Court of Criminal Appeals of Tennessee, Nashville
MATTHEW B. FOLEY
STATE OF TENNESSEE
Session September 12, 2017
from the Circuit Court for Rutherford County No. F-52128
David M. Bragg, Judge.
B. Foley, the Petitioner, filed a petition for
post-conviction relief thirteen years after he entered a
guilty plea; he argued that the statute of limitations should
be tolled on due process grounds and that the State had
breached a material element of his plea agreement. The
post-conviction court summarily dismissed the petition on the
ground that the statute of limitations should not be tolled.
On appeal, this court held that the statute of limitations
should be tolled based on due process grounds and remanded
the case for an evidentiary hearing on the merits.
Matthew B. Foley v. State, No.
M2015-00311-CCA-R3-PC, 2016 WL 245857, at *8 (Tenn. Crim.
App. Jan. 20, 2016), no perm. app. filed. On remand,
the post-conviction court again denied relief on the ground
that the statute of limitations should not be tolled based on
due process. We again reverse and remand this case for an
evidentiary hearing on the merits of the post-conviction
R. App. P. 3 Appeal as of Right; Judgment of the Circuit
Court Reversed and Remanded.
B. Clark, Nashville, Tennessee, for the appellant, Matthew
Herbert H. Slatery III, Attorney General and Reporter; Sophia
S. Lee, Senior Counsel; Jennings H. Jones, District Attorney
General; and Hugh Ammerman, Assistant District Attorney
General, for the appellee, State of Tennessee.
L. Holloway, Jr., J., delivered the opinion of the court, in
which John Everett Williams and Robert H. Montgomery, Jr.,
L. HOLLOWAY, JR., JUDGE.
Factual and Procedural Background
February 28, 2002, Matthew B. Foley, the Petitioner, who was
fifteen years of age at the time of the offense, entered a
negotiated plea of guilty to a reduced charge of facilitation
of especially aggravated kidnapping. At that time, facilitation
of especially aggravated kidnapping was not listed as an
offense requiring registration under the Sexual Offender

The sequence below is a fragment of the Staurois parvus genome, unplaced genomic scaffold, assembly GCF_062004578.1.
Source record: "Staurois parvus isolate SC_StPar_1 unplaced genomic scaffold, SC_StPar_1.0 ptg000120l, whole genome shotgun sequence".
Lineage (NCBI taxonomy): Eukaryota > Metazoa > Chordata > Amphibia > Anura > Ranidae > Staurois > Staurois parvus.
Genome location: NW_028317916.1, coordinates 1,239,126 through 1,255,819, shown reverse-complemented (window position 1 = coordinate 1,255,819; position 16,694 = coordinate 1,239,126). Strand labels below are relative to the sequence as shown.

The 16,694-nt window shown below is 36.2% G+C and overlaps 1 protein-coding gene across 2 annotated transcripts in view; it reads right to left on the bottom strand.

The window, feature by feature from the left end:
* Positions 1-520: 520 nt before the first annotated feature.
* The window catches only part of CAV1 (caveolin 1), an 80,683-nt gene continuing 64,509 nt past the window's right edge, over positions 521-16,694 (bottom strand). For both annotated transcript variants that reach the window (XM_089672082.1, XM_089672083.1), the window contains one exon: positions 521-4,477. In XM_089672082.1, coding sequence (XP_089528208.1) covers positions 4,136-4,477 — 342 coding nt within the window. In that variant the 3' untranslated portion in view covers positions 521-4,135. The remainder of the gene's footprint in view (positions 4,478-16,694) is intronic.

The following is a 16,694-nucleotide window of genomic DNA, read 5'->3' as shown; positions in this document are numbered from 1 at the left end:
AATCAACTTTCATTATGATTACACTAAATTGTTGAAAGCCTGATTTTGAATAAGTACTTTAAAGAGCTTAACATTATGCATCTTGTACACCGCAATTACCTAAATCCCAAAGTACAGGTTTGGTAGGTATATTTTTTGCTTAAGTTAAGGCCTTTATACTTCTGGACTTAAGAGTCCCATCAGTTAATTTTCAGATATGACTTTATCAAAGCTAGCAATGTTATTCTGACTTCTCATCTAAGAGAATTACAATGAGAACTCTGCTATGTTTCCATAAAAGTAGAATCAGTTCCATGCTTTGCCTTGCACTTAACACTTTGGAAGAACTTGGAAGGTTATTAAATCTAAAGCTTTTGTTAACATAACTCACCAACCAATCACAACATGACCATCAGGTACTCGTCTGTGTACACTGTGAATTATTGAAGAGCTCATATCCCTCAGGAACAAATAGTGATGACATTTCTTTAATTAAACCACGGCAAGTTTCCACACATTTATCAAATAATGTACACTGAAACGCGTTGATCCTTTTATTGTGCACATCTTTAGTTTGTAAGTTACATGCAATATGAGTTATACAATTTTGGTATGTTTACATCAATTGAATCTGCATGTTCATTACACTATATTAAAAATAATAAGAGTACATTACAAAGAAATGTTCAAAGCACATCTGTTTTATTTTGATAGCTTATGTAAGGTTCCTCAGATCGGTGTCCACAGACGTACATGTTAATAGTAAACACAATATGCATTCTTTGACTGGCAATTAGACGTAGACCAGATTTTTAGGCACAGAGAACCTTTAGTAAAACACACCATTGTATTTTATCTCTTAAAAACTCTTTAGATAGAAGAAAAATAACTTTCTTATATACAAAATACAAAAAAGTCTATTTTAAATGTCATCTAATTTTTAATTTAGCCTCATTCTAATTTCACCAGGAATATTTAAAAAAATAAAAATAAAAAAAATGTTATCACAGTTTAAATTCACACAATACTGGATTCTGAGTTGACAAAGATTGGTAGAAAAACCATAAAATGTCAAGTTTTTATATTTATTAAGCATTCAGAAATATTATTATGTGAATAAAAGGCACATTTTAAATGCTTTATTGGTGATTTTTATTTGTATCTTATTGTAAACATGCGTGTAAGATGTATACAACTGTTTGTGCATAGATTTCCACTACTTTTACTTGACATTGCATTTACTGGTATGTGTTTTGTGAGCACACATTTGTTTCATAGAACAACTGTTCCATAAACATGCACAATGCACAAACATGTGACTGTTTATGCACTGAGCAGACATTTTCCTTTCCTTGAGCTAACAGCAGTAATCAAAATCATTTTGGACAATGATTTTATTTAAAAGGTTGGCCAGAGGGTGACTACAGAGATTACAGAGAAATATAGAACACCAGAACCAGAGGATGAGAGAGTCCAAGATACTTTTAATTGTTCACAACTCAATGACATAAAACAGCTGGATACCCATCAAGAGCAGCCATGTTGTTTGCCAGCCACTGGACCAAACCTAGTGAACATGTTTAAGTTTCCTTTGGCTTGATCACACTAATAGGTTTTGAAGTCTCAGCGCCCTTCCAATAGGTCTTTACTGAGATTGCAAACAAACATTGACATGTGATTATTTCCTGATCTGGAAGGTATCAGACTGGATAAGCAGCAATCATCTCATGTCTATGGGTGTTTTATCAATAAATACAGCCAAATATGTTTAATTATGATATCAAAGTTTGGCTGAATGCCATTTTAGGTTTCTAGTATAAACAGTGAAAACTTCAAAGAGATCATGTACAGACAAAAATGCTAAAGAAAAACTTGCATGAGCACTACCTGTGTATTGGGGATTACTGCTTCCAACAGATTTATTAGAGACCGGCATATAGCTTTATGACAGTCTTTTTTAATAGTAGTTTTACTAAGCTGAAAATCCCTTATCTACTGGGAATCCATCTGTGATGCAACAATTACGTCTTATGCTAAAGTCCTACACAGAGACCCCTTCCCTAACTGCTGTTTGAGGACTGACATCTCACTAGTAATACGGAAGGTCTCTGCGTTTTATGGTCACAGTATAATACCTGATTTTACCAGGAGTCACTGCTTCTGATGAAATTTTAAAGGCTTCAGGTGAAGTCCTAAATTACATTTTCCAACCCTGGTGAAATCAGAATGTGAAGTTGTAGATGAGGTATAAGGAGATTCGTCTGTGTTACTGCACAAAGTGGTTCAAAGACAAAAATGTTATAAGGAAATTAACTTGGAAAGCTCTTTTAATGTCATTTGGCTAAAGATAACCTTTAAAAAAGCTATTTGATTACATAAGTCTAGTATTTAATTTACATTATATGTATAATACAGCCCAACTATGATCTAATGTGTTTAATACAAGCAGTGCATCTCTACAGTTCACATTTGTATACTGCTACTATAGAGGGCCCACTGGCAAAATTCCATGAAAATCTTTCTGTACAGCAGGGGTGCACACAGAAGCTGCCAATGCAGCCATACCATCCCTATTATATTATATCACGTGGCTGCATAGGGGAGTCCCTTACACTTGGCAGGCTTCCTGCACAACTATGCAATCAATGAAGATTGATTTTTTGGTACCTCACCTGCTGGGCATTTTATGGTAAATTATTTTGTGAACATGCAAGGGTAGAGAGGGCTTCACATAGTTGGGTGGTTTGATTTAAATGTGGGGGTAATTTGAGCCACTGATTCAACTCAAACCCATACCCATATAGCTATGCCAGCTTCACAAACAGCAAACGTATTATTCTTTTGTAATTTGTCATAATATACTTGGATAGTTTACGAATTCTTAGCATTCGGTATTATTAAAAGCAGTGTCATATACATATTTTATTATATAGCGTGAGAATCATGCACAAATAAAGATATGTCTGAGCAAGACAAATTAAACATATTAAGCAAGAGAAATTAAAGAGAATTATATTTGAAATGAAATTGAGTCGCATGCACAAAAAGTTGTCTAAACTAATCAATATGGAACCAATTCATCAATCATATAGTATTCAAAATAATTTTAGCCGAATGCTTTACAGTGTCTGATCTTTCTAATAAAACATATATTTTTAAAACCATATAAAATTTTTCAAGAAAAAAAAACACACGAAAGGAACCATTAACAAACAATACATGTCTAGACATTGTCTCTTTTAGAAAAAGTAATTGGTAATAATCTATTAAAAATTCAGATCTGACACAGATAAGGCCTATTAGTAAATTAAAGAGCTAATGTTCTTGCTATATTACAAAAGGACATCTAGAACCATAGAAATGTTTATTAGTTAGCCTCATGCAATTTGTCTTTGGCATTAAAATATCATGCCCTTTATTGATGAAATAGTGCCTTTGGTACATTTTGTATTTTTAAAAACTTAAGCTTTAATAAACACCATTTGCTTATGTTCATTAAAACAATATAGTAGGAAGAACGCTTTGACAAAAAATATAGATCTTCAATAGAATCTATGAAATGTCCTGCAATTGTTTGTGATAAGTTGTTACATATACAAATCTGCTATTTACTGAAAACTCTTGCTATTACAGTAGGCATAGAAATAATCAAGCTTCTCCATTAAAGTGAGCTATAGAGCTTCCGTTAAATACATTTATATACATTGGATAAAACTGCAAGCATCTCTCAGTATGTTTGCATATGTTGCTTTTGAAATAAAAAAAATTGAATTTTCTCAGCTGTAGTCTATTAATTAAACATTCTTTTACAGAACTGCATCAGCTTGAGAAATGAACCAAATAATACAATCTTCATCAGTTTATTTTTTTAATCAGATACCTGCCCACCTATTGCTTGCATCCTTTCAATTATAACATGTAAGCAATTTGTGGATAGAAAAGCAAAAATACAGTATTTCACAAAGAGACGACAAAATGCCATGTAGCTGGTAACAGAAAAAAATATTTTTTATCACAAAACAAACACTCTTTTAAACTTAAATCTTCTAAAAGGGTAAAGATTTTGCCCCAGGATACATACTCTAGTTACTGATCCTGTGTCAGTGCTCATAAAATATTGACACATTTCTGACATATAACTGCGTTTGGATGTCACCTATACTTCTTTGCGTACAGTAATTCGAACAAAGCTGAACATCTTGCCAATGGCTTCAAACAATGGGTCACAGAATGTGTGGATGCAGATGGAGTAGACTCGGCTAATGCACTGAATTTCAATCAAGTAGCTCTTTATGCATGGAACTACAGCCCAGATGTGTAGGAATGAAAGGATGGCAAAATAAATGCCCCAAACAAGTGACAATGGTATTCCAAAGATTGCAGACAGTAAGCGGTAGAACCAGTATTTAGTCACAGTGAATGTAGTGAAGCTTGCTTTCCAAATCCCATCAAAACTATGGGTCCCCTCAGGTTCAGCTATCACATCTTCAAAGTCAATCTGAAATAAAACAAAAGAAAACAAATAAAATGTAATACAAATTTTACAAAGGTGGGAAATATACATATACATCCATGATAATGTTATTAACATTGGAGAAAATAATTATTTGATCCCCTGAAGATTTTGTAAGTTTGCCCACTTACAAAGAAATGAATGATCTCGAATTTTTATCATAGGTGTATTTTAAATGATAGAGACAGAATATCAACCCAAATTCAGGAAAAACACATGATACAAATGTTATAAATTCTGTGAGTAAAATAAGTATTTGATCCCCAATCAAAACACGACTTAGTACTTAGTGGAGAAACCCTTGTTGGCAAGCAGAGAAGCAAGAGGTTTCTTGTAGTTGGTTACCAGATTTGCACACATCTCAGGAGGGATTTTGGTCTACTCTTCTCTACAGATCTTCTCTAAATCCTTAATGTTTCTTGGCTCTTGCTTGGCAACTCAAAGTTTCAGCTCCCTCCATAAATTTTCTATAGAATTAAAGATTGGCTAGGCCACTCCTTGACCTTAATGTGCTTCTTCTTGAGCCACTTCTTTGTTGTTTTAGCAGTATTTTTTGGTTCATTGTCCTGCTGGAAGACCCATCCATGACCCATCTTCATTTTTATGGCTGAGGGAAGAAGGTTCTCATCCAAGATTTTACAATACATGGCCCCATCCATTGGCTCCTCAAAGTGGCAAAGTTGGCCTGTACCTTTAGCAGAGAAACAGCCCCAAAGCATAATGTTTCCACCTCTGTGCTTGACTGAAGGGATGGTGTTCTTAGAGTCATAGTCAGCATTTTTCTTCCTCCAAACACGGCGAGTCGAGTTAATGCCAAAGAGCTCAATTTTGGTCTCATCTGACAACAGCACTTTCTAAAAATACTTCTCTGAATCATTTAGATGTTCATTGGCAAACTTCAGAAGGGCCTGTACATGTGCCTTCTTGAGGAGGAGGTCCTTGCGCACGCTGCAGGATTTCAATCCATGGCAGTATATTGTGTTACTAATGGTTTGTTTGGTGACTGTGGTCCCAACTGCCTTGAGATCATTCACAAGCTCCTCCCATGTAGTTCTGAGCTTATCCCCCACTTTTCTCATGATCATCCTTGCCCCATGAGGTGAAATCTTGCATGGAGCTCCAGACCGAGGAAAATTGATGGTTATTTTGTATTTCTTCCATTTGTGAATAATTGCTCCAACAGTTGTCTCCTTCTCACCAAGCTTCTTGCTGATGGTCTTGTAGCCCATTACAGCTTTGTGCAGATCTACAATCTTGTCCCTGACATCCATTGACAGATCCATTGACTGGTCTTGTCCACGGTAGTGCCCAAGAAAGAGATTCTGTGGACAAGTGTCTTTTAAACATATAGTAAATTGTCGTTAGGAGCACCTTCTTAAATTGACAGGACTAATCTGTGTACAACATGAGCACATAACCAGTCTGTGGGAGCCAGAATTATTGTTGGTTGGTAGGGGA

Registration Act (the Act), and at the plea submission
hearing the State noted that it was of "major
benefit" to the Petitioner to plea to this offense
because he would not be required to register as a sex
offender. The trial court stated that the Petitioner would
"be required to follow the requirements for a sex
offender, although [he was] not going to be officially a sex
22, 2002, the Act was amended to add facilitation of
especially aggravated kidnapping as a sexual offense
requiring registration; on July 1, 2004, the Act was again
amended to remove facilitation of especially aggravated
kidnapping from the Act. In the fall of 2011, while the
Petitioner was incarcerated in a state prison serving the
remainder of his sentence for especially aggravated
kidnapping after violating his probation, he was informed
that he needed to register as a sex offender. The Petitioner
refused and was arrested upon his release from state prison.
However, when the Petitioner was able to show through counsel
that he was not statutorily required to register as a sex
offender, the State dismissed the charge on April 3, 2012. In
May 2012, Detective Jennifer West of the Murfreesboro Police
Department told the Petitioner that he was required to
register. The Petitioner told Detective West that he was not
required to register, however, on May 25, 2012, he signed a
Tennessee Bureau of Investigation Sexual Offender
Instructions Form and began reporting to Detective West.
Again, at this time, the Petitioner was not required to
register under the statute. On July 1, 2012, the Act was
again amended to add facilitation of especially aggravated
kidnapping as a sexual offense requiring registration. On
September 10, 2012, the Petitioner was again arrested for
violation of the sex offender registry. He again hired
private counsel who, on August 19, 2013, was successful in
having the charge retired. In 2014, the Petitioner was again
arrested for violating the terms of the registry; he later
pled no contest to two counts of violating the registry.
Petitioner filed a petition for post-conviction relief on
January 7, 2015. In his petition, the Petitioner alleged that
"[b]y modifying the Sex Offender Registration Act to
include the offense of Facilitation of Especially Aggravated
Kidnapping and forcing [the] Petitioner to comply with the
sex offender registry, the State of Tennessee ha[d]
effectively violated a material condition of the plea
agreement entered on February 28, 2002." Additionally,
the Petitioner alleged that the State of Tennessee
"violated [the Petitioner's] Due Process rights
under the 5th and 14th amendments to the U.S. Constitution
and Article I, § 8 of the Tennessee Constitution, and
rendering [the] Petitioner's guilty plea
post-conviction court summarily denied the post-conviction
relief petition, finding that the petition was barred by the
one-year statute of limitations. The Petitioner appealed, and
this court reversed and remanded for "an evidentiary
hearing in which to present proof as to his post-conviction
grounds for relief." Matthew ...